small bites

Temple Grandin

By Megan Greenberg | January 16, 2017
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Photo courtesy of Rod Millington

These days, the average conference is a mandatory work engagement centered around learning “Five Ways To Do X For Your Business” while you sit in a badly lit ballroom eating poorly made food with a bunch of strangers staring at their cell phones. A few conferences stand apart from the rest and offer a world of wonder. The best include the famous SXSW, which has become a music and media mecca, while TED has been crowned king of the genre.

Now, Sarasota hopes to join the royalty with a conference of its own.

PINC. Sarasota, which stands for People, Ideas, Nature, and Creativity, is decidedly an “un”-conference with a searing spotlight on innovation and inspiration. The day holds a cascade of impressive presentations delivered by a superb selection of international speakers, artists, and performers from every imaginable discipline, from environmentalists to world-champion whistlers.

This year, PINC hosted the almost-infamous Temple Grandin, whom Time Magazine designated as a “Hero.” Many are already familiar with her work, as she has revolutionized a good portion of the food industry while also bringing awareness to autism, a condition she herself lives with.

At this year’s PINC, Grandin received a standing ovation for her speech on how we, as a society, are failing to look at things creatively, but are instead conforming to the system’s standards. She credits her autism-influenced outside-the-box thinking for allowing her to see a new perspective on old topics. She urges us, the consumer, to put in the effort to ask the questions and be a part of the answers.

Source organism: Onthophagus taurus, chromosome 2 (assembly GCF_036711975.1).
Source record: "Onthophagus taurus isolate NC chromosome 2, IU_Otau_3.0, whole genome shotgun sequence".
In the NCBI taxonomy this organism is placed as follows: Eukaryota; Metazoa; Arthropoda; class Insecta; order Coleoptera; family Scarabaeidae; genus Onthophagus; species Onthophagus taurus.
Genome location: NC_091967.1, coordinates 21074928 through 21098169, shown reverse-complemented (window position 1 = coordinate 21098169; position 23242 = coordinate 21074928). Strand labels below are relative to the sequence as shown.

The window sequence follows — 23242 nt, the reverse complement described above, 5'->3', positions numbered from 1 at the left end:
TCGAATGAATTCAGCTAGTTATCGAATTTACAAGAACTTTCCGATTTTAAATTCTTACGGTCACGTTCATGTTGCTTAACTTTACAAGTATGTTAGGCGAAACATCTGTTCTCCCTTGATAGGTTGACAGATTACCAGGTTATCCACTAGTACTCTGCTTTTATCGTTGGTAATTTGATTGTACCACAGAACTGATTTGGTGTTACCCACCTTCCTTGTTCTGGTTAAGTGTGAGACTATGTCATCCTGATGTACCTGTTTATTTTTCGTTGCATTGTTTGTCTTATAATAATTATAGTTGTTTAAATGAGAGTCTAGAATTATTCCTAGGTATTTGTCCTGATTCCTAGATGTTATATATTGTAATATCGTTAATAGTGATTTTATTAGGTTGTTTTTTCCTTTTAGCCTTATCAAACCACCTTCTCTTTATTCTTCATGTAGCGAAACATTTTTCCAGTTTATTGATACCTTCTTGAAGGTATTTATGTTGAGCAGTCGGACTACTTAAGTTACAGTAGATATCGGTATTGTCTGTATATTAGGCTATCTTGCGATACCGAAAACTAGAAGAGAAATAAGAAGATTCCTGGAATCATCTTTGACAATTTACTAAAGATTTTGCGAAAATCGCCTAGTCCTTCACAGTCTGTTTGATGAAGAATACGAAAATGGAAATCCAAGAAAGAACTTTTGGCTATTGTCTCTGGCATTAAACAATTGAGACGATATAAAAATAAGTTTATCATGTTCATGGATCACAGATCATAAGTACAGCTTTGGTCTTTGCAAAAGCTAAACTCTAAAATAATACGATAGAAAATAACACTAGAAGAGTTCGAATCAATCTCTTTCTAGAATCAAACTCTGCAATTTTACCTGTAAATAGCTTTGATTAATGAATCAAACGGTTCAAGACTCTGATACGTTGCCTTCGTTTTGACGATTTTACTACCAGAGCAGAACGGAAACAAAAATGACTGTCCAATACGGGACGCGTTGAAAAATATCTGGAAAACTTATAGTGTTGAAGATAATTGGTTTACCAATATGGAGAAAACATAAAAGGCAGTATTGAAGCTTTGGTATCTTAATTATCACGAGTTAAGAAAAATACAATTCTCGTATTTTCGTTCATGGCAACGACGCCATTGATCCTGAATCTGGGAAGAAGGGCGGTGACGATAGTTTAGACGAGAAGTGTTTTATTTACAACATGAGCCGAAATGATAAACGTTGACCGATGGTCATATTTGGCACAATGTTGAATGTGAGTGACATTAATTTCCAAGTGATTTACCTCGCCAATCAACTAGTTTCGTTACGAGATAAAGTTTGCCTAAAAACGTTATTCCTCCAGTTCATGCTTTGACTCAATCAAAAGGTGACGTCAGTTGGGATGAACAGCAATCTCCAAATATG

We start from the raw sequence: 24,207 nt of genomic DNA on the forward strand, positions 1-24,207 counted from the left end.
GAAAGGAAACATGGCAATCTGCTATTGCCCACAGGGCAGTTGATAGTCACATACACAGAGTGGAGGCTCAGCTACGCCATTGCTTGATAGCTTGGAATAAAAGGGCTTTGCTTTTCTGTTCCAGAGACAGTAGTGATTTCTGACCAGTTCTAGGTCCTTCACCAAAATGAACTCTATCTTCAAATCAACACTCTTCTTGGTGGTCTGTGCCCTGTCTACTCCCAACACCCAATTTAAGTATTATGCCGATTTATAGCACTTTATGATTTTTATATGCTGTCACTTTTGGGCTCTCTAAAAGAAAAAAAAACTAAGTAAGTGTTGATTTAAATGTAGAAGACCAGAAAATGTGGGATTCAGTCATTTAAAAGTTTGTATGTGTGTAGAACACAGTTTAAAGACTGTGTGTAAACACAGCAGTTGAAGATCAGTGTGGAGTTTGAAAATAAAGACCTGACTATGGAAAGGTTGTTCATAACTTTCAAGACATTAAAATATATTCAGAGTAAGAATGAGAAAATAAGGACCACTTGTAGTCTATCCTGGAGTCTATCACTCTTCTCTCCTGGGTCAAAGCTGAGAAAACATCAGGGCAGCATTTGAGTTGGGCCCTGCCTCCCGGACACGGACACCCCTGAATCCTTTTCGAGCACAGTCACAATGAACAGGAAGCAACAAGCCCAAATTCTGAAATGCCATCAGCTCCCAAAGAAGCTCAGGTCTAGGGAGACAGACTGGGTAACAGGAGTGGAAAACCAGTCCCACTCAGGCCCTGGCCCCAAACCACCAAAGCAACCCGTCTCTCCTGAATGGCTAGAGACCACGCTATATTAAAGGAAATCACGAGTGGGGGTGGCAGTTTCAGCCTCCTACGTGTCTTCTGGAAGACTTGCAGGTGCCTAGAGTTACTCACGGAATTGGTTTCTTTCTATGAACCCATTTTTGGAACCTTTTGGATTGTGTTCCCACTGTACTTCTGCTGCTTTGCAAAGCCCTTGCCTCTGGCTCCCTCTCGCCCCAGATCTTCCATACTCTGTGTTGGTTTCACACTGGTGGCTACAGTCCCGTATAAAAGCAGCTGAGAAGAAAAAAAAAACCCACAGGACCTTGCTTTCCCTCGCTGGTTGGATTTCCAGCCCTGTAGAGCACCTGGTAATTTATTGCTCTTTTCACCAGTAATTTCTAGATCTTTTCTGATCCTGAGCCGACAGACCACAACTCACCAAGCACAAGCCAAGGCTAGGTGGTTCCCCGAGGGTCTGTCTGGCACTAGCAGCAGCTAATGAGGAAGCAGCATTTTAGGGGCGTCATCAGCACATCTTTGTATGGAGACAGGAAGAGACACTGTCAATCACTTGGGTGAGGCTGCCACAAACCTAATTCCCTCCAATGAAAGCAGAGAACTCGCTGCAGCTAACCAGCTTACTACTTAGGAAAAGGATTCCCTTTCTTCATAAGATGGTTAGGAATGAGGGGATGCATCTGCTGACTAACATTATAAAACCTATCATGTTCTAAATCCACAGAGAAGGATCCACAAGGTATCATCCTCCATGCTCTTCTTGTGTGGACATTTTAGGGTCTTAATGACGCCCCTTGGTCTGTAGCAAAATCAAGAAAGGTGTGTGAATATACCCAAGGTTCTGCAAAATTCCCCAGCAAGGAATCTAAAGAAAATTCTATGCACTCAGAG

“The ag industry needs to work harder to communicate with the consumer,” she says plainly, “but consumers have to work on looking things up.”

Though she suggests the consumer be involved, she puts most of the onus on the food industry and is pleased with the progress it’s been making. “Management is the key,” she tells me, referring to how all the facets of the food industry can continue to improve. “Large or small, management has to care about doing things right.”

“There are drastic improvements since the ’80s and ’90s,” she continues, “like steam cabinets and hygienic skinning practices, and improvements on animal handling. I’ve been in the business for 40 years and can tell you that the supervision of employees, repairs and maintenance and simple improvements like non-slip flooring and better lighting, have really improved the food industry.”

Currently, her focus is on learning about using grazing animals for meat and crop rotation. “It creates better soil and a bigger variety of crops,” she says. “Switching away from monoculture to integrating grazing cattle for crop rotation improves the entire system. We’re just starting to see more of that, but we’ve got to use them right,” she says. “I’m learning about a lot of new things in the industry right now,” Grandin says, “but I’m focused on crop rotation. That’s really good stuff.”

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